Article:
Well, it’s beginning to look a lot like… you know. That thing with a tree, presents, and Santa, the season that the shopping malls begin to remind us of even before Thanksgiving. Most of us have our own rituals for the Christmas season, but sometimes you look at the mistletoe and chocolate display and feel a strange desire: why don’t I just get away from it all and go, like, hunting? Somewhere? Why not, indeed! We at BookYourHunt.com, the best online marketplace for hunting trips, would be the last people to talk you out of it.
We know, however, that it could be easier said than done. Most big-game hunting seasons in the Northern Hemisphere are closed or have passed their prime time. In the Southern Hemisphere, including such otherwise hunting tourism friendly destinations as Argentina and New Zealand, it’s not much better – up there they have the dead of summer, a time not entirely suitable for hunting. Still, here are a few ideas.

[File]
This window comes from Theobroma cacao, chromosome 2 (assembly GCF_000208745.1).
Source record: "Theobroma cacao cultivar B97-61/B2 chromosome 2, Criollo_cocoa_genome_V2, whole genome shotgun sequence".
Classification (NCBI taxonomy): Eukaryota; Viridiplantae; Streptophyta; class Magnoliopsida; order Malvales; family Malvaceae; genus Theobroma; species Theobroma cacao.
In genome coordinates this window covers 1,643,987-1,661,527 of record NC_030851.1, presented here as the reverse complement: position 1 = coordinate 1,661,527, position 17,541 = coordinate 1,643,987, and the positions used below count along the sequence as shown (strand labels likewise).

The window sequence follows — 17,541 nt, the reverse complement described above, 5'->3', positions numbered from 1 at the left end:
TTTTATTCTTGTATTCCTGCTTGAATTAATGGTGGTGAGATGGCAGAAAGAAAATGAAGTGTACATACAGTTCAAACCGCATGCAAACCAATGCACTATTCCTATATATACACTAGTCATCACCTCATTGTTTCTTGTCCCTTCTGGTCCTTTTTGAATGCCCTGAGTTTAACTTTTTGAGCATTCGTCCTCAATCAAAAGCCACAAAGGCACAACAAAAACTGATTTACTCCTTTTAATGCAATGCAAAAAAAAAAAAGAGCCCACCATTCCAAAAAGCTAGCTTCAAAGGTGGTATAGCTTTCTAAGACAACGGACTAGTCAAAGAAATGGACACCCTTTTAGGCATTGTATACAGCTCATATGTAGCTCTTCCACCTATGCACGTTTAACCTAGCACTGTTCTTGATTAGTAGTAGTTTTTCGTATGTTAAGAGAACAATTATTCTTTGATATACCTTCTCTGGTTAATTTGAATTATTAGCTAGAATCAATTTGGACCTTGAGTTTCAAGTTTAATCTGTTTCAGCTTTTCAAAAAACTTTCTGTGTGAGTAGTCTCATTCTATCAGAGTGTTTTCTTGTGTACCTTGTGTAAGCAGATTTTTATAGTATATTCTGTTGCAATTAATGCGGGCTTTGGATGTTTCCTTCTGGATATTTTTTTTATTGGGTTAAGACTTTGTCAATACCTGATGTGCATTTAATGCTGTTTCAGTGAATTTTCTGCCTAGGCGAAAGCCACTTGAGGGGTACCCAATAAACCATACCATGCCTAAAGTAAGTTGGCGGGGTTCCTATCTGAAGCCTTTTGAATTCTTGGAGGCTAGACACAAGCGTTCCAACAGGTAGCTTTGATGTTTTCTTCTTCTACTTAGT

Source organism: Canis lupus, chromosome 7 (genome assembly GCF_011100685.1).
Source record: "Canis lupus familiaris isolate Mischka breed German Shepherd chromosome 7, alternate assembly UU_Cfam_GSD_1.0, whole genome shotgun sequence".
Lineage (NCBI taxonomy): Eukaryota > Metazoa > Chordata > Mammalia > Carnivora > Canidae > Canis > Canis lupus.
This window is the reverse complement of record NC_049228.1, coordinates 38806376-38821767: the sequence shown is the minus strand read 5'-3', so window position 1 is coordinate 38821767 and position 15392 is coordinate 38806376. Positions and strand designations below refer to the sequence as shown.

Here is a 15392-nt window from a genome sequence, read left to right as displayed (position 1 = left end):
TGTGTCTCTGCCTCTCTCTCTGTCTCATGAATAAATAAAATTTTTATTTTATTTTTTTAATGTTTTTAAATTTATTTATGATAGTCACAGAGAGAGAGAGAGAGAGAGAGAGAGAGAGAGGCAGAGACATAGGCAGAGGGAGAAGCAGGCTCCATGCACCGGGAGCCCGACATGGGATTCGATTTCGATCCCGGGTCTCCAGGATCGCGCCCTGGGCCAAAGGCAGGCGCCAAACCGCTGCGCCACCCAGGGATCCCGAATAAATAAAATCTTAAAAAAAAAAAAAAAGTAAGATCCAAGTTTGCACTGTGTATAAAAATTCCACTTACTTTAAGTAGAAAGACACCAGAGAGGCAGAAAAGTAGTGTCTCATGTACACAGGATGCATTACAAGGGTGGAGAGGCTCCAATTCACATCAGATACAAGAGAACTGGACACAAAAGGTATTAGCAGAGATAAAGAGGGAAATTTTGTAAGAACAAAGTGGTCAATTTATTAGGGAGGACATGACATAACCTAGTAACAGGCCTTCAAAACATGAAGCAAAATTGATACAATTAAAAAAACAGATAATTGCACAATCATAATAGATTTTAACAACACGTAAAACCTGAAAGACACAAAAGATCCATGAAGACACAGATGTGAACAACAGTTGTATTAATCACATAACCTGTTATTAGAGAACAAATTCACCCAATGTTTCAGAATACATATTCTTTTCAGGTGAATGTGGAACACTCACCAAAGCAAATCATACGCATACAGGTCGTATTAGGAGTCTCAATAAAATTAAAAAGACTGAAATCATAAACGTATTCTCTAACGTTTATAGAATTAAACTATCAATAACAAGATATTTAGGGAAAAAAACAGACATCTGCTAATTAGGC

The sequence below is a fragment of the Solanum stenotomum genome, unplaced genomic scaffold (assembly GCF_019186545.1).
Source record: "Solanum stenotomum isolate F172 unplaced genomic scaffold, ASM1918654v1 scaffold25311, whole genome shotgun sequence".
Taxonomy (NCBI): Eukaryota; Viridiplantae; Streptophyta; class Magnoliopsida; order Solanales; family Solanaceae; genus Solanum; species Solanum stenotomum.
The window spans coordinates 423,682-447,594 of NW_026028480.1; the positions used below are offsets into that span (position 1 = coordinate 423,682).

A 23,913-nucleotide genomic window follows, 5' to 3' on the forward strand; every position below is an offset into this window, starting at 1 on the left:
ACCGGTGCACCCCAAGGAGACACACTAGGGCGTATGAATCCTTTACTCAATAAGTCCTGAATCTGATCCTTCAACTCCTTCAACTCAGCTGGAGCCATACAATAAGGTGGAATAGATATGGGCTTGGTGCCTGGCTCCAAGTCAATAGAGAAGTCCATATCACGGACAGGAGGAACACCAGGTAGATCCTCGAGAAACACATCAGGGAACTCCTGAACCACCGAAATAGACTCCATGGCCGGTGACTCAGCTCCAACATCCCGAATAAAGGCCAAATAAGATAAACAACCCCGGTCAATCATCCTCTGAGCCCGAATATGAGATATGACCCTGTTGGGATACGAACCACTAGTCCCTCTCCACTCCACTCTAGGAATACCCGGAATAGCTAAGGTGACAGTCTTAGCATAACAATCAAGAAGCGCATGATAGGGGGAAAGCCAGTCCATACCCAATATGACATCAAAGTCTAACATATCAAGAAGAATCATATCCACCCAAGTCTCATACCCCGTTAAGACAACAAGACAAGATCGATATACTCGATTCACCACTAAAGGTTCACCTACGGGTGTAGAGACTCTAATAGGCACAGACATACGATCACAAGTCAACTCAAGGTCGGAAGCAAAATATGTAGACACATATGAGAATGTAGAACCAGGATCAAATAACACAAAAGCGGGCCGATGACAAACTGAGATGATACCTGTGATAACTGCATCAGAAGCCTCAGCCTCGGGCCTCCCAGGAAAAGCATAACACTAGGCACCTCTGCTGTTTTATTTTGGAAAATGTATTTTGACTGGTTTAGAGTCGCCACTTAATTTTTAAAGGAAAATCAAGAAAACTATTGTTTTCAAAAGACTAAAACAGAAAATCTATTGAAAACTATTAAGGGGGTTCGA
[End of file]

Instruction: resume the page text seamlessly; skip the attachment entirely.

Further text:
1. Mountain Lion Hunt over Hounds
Difficulty: Hard. Comfort: Rustic. Family: Probably no.
As mentioned, most big-game seasons in North America are over by Christmas, de-jure or de-facto. Yes, some hunters swear by late season mule deer season in Arizona, and others find cow elk hunts in the West a great and affordable option, but overall there’s little to be found. With one exception: mountain lion, a.k.a. puma. Winter snowfall offers the best environment for the exciting pursuit of the big cat with packs of hounds (read more about it in our blog story here). Two things to be borne in mind are: Mountain lion hunts are highly weather-dependent and are best performed in a ‘call-to-action’ manner – snow falls, outfitter calls, you come and go after the big cat. Second, most Western guides and outfitters don’t provide accommodation in their own lodges, and staying in roadside motels doesn’t always tick the boxes for a quality stay, especially if you’re traveling with your family.